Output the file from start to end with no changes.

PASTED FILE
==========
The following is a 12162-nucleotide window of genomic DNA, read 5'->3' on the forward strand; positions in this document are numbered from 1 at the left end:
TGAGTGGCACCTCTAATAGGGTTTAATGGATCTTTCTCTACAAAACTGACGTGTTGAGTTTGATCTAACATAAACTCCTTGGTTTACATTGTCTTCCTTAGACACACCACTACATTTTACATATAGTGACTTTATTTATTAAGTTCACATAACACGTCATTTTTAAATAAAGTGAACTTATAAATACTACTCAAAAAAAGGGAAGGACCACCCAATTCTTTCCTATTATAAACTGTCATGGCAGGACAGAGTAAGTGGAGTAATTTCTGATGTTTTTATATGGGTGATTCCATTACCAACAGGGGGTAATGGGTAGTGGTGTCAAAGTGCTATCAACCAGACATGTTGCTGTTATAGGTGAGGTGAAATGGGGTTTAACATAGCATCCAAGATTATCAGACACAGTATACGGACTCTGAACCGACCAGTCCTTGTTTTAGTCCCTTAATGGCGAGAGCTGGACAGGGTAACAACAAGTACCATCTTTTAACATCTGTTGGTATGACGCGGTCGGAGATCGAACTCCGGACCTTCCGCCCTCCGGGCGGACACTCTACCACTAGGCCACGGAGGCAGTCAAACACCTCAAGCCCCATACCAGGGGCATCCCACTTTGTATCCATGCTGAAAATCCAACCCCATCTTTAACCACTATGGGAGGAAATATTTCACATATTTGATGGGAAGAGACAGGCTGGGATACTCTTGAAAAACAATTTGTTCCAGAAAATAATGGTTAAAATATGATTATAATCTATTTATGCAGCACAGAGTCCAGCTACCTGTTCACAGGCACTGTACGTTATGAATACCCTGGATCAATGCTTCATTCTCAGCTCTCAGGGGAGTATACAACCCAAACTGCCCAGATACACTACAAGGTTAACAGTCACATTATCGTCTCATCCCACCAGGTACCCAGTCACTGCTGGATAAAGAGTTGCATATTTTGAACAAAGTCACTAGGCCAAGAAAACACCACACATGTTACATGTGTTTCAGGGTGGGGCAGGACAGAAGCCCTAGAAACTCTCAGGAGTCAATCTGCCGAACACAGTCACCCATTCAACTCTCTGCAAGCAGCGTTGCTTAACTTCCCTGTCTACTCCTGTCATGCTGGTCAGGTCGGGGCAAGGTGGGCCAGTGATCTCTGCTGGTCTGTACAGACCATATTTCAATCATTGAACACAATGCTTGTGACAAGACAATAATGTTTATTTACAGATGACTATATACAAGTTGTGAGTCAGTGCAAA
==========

The following is a 12162-nucleotide window of genomic DNA, read 5'->3' on the forward strand; positions in this document are numbered from 1 at the left end:
TGAGTGGCACCTCTAATAGGGTTTAATGGATCTTTCTCTACAAAACTGACGTGTTGAGTTTGATCTAACATAAACTCCTTGGTTTACATTGTCTTCCTTAGACACACCACTACATTTTACATATAGTGACTTTATTTATTAAGTTCACATAACACGTCATTTTTAAATAAAGTGAACTTATAAATACTACTCAAAAAAAGGGAAGGACCACCCAATTCTTTCCTATTATAAACTGTCATGGCAGGACAGAGTAAGTGGAGTAATTTCTGATGTTTTTATATGGGTGATTCCATTACCAACAGGGGGTAATGGGTAGTGGTGTCAAAGTGCTATCAACCAGACATGTTGCTGTTATAGGTGAGGTGAAATGGGGTTTAACATAGCATCCAAGATTATCAGACACAGTATACGGACTCTGAACCGACCAGTCCTTGTTTTAGTCCCTTAATGGCGAGAGCTGGACAGGGTAACAACAAGTACCATCTTTTAACATCTGTTGGTATGACGCGGTCGGAGATCGAACTCCGGACCTTCCGCCCTCCGGGCGGACACTCTACCACTAGGCCACGGAGGCAGTCAAACACCTCAAGCCCCATACCAGGGGCATCCCACTTTGTATCCATGCTGAAAATCCAACCCCATCTTTAACCACTATGGGAGGAAATATTTCACATATTTGATGGGAAGAGACAGGCTGGGATACTCTTGAAAAACAATTTGTTCCAGAAAATAATGGTTAAAATATGATTATAATCTATTTATGCAGCACAGAGTCCAGCTACCTGTTCACAGGCACTGTACGTTATGAATACCCTGGATCAATGCTTCATTCTCAGCTCTCAGGGGAGTATACAACCCAAACTGCCCAGATACACTACAAGGTTAACAGTCACATTATCGTCTCATCCCACCAGGTACCCAGTCACTGCTGGATAAAGAGTTGCATATTTTGAACAAAGTCACTAGGCCAAGAAAACACCACACATGTTACATGTGTTTCAGGGTGGGGCAGGACAGAAGCCCTAGAAACTCTCAGGAGTCAATCTGCCGAACACAGTCACCCATTCAACTCTCTGCAAGCAGCGTTGCTTAACTTCCCTGTCTACTCCTGTCATGCTGGTCAGGTCGGGGCAAGGTGGGCCAGTGATCTCTGCTGGTCTGTACAGACCATATTTCAATCATTGAACACAATGCTTGTGACAAGACAATAATGTTTATTTACAGATGACTATATACAAGTTGTGAGTCAGTGCAAA